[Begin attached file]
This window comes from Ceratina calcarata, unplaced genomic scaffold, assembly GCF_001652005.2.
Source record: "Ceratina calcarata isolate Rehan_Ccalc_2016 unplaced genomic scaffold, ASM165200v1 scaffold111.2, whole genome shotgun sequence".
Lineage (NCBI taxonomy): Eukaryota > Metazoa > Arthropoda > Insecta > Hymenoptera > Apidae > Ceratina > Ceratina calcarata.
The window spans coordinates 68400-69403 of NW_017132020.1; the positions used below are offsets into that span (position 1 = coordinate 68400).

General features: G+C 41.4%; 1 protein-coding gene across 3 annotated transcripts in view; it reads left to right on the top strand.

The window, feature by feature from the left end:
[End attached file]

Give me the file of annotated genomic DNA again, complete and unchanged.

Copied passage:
This window comes from Ceratina calcarata, unplaced genomic scaffold, assembly GCF_001652005.2.
Source record: "Ceratina calcarata isolate Rehan_Ccalc_2016 unplaced genomic scaffold, ASM165200v1 scaffold111.2, whole genome shotgun sequence".
Lineage (NCBI taxonomy): Eukaryota > Metazoa > Arthropoda > Insecta > Hymenoptera > Apidae > Ceratina > Ceratina calcarata.
The window spans coordinates 68400-69403 of NW_017132020.1; the positions used below are offsets into that span (position 1 = coordinate 68400).

General features: G+C 41.4%; 1 protein-coding gene across 3 annotated transcripts in view; it reads left to right on the top strand.

The window, feature by feature from the left end: